This article explores the mutually constituting relationship between healthcare seeking practices and the socio-political context of clinical encounters. On the basis of ethnographic fieldwork carried out in the context of Danish primary care (general practice) and inspired by recent writings on institutional logics, we illustrate how a logic of efficiency organise and give shape to healthcare seeking practices as they manifest in local clinical settings. Overall, patient concerns are reconfigured to fit the local clinical setting and healthcare professionals and patients are required to juggle efficiency in order to deal with uncertainties and meet more complex or unpredictable needs. Lastly, building on the empirical case of cancer diagnostics, we discuss the implications of the pervasiveness of the logic of efficiency in the clinical setting and argue that provision of medical care in today's primary care settings requires careful balancing of increasing demands of efficiency, greater complexity of biomedical knowledge and consideration for individual patient needs.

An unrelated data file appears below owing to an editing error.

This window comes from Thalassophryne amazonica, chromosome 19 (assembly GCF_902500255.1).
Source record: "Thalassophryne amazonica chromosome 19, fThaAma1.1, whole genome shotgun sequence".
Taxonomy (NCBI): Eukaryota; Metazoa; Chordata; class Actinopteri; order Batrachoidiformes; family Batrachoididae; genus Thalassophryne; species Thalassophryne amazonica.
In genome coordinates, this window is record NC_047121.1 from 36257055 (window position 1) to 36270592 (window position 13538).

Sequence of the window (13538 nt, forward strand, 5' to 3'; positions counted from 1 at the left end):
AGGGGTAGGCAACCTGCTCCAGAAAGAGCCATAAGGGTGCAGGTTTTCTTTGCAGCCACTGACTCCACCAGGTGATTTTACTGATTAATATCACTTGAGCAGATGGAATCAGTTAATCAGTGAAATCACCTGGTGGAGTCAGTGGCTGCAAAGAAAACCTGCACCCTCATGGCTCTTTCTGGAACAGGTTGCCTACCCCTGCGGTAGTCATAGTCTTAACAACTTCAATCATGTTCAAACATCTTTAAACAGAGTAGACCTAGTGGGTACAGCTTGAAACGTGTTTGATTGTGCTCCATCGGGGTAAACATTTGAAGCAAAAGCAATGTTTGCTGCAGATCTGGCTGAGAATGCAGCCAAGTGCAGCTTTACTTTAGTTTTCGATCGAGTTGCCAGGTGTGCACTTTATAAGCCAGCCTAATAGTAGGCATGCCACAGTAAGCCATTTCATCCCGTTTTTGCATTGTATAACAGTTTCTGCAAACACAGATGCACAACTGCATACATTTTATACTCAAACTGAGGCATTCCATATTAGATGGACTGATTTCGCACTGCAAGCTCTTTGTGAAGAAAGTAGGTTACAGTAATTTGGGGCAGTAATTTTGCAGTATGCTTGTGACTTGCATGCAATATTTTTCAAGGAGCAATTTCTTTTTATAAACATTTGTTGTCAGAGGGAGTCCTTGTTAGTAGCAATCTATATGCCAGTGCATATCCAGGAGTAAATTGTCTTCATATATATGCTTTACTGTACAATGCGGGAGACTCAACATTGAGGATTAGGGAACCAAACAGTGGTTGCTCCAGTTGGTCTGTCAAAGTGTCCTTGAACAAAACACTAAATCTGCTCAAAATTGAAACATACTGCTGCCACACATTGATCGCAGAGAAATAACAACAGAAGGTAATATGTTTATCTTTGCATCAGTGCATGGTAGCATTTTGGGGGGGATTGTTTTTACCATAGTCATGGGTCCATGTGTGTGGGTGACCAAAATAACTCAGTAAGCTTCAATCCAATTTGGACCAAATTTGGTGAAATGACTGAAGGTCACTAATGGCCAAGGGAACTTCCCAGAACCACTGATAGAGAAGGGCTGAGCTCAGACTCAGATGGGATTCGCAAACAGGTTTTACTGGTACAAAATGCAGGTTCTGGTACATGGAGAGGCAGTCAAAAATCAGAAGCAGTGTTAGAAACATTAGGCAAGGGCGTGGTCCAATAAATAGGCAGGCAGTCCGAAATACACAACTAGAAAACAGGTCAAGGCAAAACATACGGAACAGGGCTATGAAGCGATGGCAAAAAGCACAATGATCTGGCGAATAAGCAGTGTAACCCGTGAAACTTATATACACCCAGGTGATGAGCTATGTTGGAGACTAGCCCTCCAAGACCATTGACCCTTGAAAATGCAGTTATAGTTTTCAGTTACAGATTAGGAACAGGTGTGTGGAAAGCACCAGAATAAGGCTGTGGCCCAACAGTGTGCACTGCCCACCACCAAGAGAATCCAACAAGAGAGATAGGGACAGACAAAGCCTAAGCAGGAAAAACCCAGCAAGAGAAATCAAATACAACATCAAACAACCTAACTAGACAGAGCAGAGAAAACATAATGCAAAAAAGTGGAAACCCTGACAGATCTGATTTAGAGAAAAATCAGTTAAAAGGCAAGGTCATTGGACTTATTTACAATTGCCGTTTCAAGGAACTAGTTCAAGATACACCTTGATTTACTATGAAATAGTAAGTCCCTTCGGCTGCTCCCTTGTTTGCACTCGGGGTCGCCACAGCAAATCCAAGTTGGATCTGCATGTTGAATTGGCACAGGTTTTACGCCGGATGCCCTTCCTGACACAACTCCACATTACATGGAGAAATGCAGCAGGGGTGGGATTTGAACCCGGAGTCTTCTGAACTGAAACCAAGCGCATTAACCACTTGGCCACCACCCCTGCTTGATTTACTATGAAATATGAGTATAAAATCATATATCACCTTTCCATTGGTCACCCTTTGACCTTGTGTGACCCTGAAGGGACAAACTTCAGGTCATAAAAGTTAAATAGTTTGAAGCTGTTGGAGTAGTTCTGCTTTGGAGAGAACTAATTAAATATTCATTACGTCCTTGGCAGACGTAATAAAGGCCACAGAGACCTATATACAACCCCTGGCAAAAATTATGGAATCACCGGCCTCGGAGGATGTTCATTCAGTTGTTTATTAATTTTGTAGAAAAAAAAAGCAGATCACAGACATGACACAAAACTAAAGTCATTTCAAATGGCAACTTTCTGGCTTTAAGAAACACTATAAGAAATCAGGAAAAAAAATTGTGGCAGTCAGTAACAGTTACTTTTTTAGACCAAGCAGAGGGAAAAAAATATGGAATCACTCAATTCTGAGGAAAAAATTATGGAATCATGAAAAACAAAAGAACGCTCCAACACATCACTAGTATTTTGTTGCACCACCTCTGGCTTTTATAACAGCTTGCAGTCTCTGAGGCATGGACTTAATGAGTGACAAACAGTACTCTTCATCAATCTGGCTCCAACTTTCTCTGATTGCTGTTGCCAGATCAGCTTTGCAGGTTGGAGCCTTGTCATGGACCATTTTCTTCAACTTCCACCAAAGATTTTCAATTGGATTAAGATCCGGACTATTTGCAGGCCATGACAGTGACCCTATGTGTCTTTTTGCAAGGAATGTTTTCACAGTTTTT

Keywords: Cancer; Denmark; General practice; Healthcare seeking; Help-seeking; Patient delay; Primary care.
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